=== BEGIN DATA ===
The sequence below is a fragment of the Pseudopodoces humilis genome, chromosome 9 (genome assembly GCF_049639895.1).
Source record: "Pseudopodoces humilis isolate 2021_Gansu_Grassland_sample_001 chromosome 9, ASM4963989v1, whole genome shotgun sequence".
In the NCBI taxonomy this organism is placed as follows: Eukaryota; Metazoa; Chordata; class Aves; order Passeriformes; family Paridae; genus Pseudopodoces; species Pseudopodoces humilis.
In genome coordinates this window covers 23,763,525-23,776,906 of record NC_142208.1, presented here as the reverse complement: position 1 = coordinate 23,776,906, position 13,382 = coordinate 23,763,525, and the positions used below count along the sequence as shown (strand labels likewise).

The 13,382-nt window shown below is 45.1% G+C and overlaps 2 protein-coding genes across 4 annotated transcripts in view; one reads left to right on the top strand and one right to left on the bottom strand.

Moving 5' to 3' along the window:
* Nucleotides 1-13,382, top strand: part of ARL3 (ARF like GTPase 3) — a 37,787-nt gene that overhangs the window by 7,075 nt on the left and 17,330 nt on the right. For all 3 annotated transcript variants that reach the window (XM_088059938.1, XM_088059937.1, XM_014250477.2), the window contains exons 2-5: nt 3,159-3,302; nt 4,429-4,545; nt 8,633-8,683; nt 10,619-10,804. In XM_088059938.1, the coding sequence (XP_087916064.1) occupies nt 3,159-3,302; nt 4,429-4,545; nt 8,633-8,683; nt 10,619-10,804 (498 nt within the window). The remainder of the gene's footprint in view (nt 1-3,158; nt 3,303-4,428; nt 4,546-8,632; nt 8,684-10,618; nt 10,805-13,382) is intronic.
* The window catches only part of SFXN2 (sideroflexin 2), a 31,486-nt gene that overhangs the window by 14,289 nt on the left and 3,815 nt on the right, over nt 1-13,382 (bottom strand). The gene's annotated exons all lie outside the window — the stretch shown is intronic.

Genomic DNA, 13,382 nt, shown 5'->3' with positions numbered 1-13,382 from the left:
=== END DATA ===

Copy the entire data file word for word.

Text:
The sequence below is a fragment of the Pseudopodoces humilis genome, chromosome 9 (genome assembly GCF_049639895.1).
Source record: "Pseudopodoces humilis isolate 2021_Gansu_Grassland_sample_001 chromosome 9, ASM4963989v1, whole genome shotgun sequence".
In the NCBI taxonomy this organism is placed as follows: Eukaryota; Metazoa; Chordata; class Aves; order Passeriformes; family Paridae; genus Pseudopodoces; species Pseudopodoces humilis.
In genome coordinates this window covers 23,763,525-23,776,906 of record NC_142208.1, presented here as the reverse complement: position 1 = coordinate 23,776,906, position 13,382 = coordinate 23,763,525, and the positions used below count along the sequence as shown (strand labels likewise).

The 13,382-nt window shown below is 45.1% G+C and overlaps 2 protein-coding genes across 4 annotated transcripts in view; one reads left to right on the top strand and one right to left on the bottom strand.

Moving 5' to 3' along the window:
* Nucleotides 1-13,382, top strand: part of ARL3 (ARF like GTPase 3) — a 37,787-nt gene that overhangs the window by 7,075 nt on the left and 17,330 nt on the right. For all 3 annotated transcript variants that reach the window (XM_088059938.1, XM_088059937.1, XM_014250477.2), the window contains exons 2-5: nt 3,159-3,302; nt 4,429-4,545; nt 8,633-8,683; nt 10,619-10,804. In XM_088059938.1, the coding sequence (XP_087916064.1) occupies nt 3,159-3,302; nt 4,429-4,545; nt 8,633-8,683; nt 10,619-10,804 (498 nt within the window). The remainder of the gene's footprint in view (nt 1-3,158; nt 3,303-4,428; nt 4,546-8,632; nt 8,684-10,618; nt 10,805-13,382) is intronic.
* The window catches only part of SFXN2 (sideroflexin 2), a 31,486-nt gene that overhangs the window by 14,289 nt on the left and 3,815 nt on the right, over nt 1-13,382 (bottom strand). The gene's annotated exons all lie outside the window — the stretch shown is intronic.

Genomic DNA, 13,382 nt, shown 5'->3' with positions numbered 1-13,382 from the left: